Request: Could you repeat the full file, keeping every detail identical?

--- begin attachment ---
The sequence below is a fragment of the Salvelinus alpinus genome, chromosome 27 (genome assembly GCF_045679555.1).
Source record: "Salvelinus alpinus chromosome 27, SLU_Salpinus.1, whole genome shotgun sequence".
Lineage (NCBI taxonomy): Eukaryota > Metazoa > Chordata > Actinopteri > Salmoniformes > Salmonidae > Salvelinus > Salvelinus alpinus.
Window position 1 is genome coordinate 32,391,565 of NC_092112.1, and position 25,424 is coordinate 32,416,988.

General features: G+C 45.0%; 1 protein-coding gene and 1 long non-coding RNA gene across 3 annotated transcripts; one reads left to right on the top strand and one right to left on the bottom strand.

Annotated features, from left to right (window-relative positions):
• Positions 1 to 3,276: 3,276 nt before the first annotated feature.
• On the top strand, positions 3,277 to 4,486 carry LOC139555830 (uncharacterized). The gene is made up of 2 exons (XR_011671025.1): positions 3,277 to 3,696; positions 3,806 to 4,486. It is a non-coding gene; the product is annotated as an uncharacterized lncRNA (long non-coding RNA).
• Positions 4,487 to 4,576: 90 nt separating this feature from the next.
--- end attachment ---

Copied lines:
The sequence below is a fragment of the Salvelinus alpinus genome, chromosome 27 (genome assembly GCF_045679555.1).
Source record: "Salvelinus alpinus chromosome 27, SLU_Salpinus.1, whole genome shotgun sequence".
Lineage (NCBI taxonomy): Eukaryota > Metazoa > Chordata > Actinopteri > Salmoniformes > Salmonidae > Salvelinus > Salvelinus alpinus.
Window position 1 is genome coordinate 32,391,565 of NC_092112.1, and position 25,424 is coordinate 32,416,988.

General features: G+C 45.0%; 1 protein-coding gene and 1 long non-coding RNA gene across 3 annotated transcripts; one reads left to right on the top strand and one right to left on the bottom strand.

Annotated features, from left to right (window-relative positions):
• Positions 1 to 3,276: 3,276 nt before the first annotated feature.
• On the top strand, positions 3,277 to 4,486 carry LOC139555830 (uncharacterized). The gene is made up of 2 exons (XR_011671025.1): positions 3,277 to 3,696; positions 3,806 to 4,486. It is a non-coding gene; the product is annotated as an uncharacterized lncRNA (long non-coding RNA).
• Positions 4,487 to 4,576: 90 nt separating this feature from the next.